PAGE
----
Some Paradoxes of Causation

What do we usually mean by the cause of a phenomenon?

Rules and/or facts by which some behavior can be accurately predicted.

For example, the three-dimensional folding shape of a protein is caused by

    1) The amino acid sequence. ("primary sequence")

    2) Forces of interaction between parts of this amino acid chain (including hydrogen bonding between different amino acids, hydrogen bonding with surrounding water, forced bending by prolines, bending encouraged by glycines, disulfide bonds, hydrophobic "bonds" between side chains of valine, leucine and isoleucine, etc.

    3) Sometimes heat shock proteins, or other chaperonins.

Computer programs have been written that predict folding shapes of actual proteins, based on their amino acid sequences. These programs work partly by calculating forces of attraction, like hydrogen bonds, but also depend heavily on noticing similarities to amino acid sequences of other proteins, for which the 3-D structure was already known. These computer programs predict protein structures correctly around 80% of the time; definitely nowhere near 100%. Why not?

Please notice that this is not the same as using X-ray diffraction, applied to pure crystals of a given protein, to calculate three-dimensional structures. X-ray diffraction always gives the correct structure, unless *The protein won't crystallize; *The protein folds into 2 or more different patterns, which mix together randomly; *Or if the protein can't be purified. (Or gets damaged by isolation, etc.). These issues are also worthy of thought.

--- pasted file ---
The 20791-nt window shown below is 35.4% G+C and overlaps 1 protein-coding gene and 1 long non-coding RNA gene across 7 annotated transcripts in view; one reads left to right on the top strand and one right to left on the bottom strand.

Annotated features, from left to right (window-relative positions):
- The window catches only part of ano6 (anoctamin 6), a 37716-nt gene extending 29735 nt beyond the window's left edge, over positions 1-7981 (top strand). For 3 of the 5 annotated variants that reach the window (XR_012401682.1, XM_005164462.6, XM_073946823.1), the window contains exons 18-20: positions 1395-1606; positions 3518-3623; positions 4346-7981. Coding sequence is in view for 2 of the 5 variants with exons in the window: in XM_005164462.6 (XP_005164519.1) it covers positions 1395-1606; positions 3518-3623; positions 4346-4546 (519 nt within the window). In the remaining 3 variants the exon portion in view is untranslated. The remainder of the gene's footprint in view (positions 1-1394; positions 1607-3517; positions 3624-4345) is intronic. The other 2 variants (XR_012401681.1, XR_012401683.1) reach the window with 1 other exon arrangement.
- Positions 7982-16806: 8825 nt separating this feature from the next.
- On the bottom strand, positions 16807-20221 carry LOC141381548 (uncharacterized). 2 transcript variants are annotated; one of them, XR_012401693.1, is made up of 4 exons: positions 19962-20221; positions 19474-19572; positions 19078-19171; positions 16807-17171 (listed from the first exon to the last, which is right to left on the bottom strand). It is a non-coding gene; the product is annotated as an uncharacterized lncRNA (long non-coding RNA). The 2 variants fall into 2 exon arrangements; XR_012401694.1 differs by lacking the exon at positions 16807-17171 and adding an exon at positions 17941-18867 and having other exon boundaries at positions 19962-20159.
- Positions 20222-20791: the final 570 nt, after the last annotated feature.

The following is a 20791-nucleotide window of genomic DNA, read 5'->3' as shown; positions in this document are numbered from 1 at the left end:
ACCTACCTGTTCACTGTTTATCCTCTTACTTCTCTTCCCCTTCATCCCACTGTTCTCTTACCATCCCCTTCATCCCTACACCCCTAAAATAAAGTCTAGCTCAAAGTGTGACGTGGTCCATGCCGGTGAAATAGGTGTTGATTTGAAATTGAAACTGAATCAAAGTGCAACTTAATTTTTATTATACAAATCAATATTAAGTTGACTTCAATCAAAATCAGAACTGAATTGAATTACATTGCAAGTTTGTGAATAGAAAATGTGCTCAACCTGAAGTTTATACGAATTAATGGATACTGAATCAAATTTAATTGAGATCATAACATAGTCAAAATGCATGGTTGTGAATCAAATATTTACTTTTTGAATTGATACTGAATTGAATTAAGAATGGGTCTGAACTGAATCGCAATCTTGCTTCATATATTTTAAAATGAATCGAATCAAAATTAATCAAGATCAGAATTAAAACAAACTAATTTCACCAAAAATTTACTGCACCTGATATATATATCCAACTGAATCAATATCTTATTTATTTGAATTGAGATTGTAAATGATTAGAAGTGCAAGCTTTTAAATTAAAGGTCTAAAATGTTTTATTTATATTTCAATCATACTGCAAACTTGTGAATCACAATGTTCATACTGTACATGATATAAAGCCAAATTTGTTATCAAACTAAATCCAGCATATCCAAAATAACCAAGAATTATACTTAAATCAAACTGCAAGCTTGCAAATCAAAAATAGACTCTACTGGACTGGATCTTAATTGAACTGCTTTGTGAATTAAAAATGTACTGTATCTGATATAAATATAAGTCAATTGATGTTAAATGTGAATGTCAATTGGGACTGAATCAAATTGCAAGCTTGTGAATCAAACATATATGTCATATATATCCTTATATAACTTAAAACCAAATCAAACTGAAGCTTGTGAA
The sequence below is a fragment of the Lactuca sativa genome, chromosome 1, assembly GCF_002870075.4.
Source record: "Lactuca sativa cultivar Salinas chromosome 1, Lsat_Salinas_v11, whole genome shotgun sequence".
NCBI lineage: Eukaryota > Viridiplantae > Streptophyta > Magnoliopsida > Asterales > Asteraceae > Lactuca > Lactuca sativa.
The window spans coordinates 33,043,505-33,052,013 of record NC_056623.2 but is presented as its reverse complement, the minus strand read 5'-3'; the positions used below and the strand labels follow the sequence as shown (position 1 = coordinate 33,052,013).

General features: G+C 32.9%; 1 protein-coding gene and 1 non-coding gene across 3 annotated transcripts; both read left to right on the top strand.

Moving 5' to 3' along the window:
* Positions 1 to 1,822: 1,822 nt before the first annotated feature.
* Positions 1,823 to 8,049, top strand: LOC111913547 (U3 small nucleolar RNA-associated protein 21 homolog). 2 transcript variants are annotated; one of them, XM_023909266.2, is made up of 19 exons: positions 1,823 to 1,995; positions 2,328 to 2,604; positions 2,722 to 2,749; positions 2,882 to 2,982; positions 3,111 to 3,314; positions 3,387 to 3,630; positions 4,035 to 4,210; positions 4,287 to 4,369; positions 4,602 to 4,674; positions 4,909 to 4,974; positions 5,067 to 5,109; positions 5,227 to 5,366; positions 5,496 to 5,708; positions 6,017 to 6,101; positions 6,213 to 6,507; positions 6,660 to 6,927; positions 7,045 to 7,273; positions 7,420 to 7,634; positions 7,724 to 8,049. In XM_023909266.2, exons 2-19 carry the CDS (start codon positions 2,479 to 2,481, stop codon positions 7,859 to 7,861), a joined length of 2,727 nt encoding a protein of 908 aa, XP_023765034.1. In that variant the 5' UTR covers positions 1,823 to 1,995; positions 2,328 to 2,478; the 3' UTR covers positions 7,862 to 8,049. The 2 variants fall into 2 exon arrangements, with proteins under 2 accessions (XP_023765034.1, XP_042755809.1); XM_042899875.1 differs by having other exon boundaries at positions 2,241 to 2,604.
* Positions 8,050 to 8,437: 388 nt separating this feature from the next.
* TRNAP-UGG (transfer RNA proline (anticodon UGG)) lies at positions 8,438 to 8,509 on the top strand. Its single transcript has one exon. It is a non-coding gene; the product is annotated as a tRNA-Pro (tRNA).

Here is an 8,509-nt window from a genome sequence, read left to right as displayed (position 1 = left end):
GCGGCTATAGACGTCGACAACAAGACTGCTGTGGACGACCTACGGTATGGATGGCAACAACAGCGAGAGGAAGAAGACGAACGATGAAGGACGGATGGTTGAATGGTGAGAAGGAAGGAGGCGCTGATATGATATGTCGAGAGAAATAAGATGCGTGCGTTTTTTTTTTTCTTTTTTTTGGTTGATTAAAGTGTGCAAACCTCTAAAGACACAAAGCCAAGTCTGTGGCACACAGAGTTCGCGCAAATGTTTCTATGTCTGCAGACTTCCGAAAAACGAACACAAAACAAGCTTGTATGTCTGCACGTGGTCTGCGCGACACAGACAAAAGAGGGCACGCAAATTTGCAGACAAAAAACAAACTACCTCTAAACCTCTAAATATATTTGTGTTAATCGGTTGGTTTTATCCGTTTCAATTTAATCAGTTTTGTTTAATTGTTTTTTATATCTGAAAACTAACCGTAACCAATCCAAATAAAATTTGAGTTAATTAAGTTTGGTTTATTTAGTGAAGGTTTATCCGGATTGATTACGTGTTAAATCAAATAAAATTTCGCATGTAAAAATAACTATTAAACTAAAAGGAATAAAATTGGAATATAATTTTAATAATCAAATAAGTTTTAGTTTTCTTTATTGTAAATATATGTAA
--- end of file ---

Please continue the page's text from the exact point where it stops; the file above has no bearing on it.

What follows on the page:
Proteins whose function is to bind selectively to specific DNA sequences and thereby favor or inhibit gene transcription are called "transcription factors". Obviously, it is very important to be able to predict what DNA base sequence will bind to a transcription factor having a given amino acid sequence. Therefore, people have tried to write computer programs to predict base sequence binding to proteins having a given amino acid sequence. This is even more difficult than writing a program that predicts protein shape, because the program also has to predict the DNA sequence that the protein will bind to. Guess what percentage of the time programs solve this problem correctly. Would you believe "never"?

Other double-jointed prediction problems include binding of one protein to other proteins.

Chess playing computer programs work partly by calculating effects of all legal moves, for 2 or 3 or 4 generations of future moves (e.g. If I move my queen to that space, I can capture my opponent's rook, but what can he then do to me? Etc.) But chess playing computers also make much use of similarities, for example, to a game played in 1980, when Fisher did take the opponent's rook with his queen, with the result that...whatever. In other words, not just algorithms, but also stored memory.